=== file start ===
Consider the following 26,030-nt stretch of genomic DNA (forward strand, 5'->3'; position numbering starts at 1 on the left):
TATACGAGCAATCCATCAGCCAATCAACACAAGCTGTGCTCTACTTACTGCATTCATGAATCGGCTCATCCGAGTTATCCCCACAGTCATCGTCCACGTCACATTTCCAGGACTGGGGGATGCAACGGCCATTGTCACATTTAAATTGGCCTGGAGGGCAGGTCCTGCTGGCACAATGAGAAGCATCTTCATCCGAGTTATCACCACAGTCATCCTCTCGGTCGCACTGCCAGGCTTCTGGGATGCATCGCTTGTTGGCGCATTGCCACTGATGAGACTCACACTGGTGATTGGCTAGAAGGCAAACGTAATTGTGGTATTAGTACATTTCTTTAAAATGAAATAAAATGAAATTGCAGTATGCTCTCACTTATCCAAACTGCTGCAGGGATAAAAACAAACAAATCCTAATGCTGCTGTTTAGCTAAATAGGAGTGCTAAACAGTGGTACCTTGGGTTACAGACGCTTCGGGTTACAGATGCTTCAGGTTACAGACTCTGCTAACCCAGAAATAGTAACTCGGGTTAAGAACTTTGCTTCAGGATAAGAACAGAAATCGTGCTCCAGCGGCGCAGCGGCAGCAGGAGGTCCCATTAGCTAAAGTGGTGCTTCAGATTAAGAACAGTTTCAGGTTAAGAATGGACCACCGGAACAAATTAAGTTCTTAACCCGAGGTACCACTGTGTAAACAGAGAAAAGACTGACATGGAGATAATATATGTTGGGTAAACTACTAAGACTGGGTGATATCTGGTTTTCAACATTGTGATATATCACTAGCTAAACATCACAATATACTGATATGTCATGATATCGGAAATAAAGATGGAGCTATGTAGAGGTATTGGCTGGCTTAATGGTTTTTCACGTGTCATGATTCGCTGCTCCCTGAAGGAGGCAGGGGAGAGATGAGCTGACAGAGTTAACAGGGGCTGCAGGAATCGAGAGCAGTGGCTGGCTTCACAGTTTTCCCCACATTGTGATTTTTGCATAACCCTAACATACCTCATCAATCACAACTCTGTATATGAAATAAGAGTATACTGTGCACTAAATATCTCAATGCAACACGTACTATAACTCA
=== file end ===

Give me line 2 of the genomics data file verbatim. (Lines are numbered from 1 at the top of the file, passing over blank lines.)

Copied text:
TATACGAGCAATCCATCAGCCAATCAACACAAGCTGTGCTCTACTTACTGCATTCATGAATCGGCTCATCCGAGTTATCCCCACAGTCATCGTCCACGTCACATTTCCAGGACTGGGGGATGCAACGGCCATTGTCACATTTAAATTGGCCTGGAGGGCAGGTCCTGCTGGCACAATGAGAAGCATCTTCATCCGAGTTATCACCACAGTCATCCTCTCGGTCGCACTGCCAGGCTTCTGGGATGCATCGCTTGTTGGCGCATTGCCACTGATGAGACTCACACTGGTGATTGGCTAGAAGGCAAACGTAATTGTGGTATTAGTACATTTCTTTAAAATGAAATAAAATGAAATTGCAGTATGCTCTCACTTATCCAAACTGCTGCAGGGATAAAAACAAACAAATCCTAATGCTGCTGTTTAGCTAAATAGGAGTGCTAAACAGTGGTACCTTGGGTTACAGACGCTTCGGGTTACAGATGCTTCAGGTTACAGACTCTGCTAACCCAGAAATAGTAACTCGGGTTAAGAACTTTGCTTCAGGATAAGAACAGAAATCGTGCTCCAGCGGCGCAGCGGCAGCAGGAGGTCCCATTAGCTAAAGTGGTGCTTCAGATTAAGAACAGTTTCAGGTTAAGAATGGACCACCGGAACAAATTAAGTTCTTAACCCGAGGTACCACTGTGTAAACAGAGAAAAGACTGACATGGAGATAATATATGTTGGGTAAACTACTAAGACTGGGTGATATCTGGTTTTCAACATTGTGATATATCACTAGCTAAACATCACAATATACTGATATGTCATGATATCGGAAATAAAGATGGAGCTATGTAGAGGTATTGGCTGGCTTAATGGTTTTTCACGTGTCATGATTCGCTGCTCCCTGAAGGAGGCAGGGGAGAGATGAGCTGACAGAGTTAACAGGGGCTGCAGGAATCGAGAGCAGTGGCTGGCTTCACAGTTTTCCCCACATTGTGATTTTTGCATAACCCTAACATACCTCATCAATCACAACTCTGTATATGAAATAAGAGTATACTGTGCACTAAATATCTCAATGCAACACGTACTATAACTCA